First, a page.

Monday, February 4, 2013
Humphries deals with reduced role
By Mike Mazzeo
EAST RUTHERFORD, N.J. -- Kris Humphries earned a two-year, $24 million contract from the Brooklyn Nets after averaging a double-double in back-to-back seasons with the team.
But things haven't seemed to go right for him since.
Kris Humphries is averaging just 20.2 minutes per game, down from last season's 34.9 mpg.
Humphries struggled as a starter this season and fell out of the rotation under former head coach Avery Johnson.
Things haven't gotten any better for Humphries since P.J. Carlesimo took over, either.
In his past two games, Humphries has played just nine minutes. And he is just 2-for-15 in six games since scoring 11 points and grabbing 13 rebounds in 27 minutes against the New York Knicks on Jan. 21.
"It's tough, but you gotta just keep working and doing the best you can when you're out there," Humphries said Monday. "Hopefully, things open up for me."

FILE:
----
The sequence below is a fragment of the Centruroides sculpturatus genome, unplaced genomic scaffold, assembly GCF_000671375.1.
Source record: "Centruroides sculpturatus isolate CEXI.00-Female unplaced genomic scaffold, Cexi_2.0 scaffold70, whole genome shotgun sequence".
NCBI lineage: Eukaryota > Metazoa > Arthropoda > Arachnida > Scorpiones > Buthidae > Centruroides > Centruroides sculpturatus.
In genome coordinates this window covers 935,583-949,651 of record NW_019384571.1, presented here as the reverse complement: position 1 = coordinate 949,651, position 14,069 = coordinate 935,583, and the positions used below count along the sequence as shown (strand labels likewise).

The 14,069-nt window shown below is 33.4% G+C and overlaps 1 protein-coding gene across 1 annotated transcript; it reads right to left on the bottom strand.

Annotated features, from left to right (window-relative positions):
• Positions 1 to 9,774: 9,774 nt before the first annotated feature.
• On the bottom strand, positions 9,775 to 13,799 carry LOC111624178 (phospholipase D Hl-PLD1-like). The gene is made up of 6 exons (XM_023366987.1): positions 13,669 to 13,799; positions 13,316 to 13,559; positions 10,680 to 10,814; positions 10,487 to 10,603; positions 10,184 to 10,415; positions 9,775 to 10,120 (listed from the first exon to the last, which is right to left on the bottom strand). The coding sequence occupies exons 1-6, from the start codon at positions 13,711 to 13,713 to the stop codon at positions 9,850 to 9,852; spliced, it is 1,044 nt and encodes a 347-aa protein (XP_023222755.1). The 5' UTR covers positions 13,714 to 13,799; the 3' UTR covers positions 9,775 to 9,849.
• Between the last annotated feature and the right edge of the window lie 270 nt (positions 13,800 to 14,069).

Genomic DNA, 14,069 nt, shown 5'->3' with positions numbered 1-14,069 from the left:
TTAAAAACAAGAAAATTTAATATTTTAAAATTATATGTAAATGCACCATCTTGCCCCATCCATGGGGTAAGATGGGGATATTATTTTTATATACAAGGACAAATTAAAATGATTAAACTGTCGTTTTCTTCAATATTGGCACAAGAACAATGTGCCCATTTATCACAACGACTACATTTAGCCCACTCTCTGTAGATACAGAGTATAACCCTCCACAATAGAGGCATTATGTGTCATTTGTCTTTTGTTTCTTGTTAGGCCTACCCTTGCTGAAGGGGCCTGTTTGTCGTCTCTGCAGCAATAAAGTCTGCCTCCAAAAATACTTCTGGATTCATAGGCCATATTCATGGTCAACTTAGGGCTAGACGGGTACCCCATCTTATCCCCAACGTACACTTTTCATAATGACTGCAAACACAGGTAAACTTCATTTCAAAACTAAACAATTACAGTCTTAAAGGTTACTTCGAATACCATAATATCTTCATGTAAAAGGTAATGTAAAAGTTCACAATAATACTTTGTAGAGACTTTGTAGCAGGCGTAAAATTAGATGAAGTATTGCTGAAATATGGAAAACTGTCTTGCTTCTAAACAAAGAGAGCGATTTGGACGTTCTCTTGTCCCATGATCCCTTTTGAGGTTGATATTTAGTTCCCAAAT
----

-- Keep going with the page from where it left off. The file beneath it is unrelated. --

Has Humphries been told there's something he needs to improve on in order to earn more playing time?
"Nah. I'm just gonna go out there and play hard and hopefully things grow for me," he said.
Humphries could be a trade candidate, given that he'll be in the final year of his deal next season.
"I'm not really thinking about that," Humphries said. "We've got a game against the Lakers I'm getting ready for."
HONORING THE BLACK FIVES: After Monday's practice, Nets point guard C.J. Watson was scheduled to head over to Barclays Center to help honor the legacy of the "Black Fives," a historic African-American basketball league from the first half of the 20th century.
"It's pretty big, just to be there to represent the Brooklyn Nets for something of that caliber," Watson said. "That team, there's a lot of history there, so it's going to be pretty fun for me to see."
Watson has participated in many philanthropic projects this season.
"Growing up I did a lot of it, like feeding the homeless and helping out at my church," Watson said. "It's always fun for me to give back and learn about history and learn about new things."
Watson said the only NBA player he knew while growing up in Las Vegas was his high school coach, Robert Smith, who played in the league for a decade.
OH, TANNENBAUM: Former Jets general manager Mike Tannenbaum attended practice Monday and sat next to Nets GM Billy King and assistant GM Bobby Marks.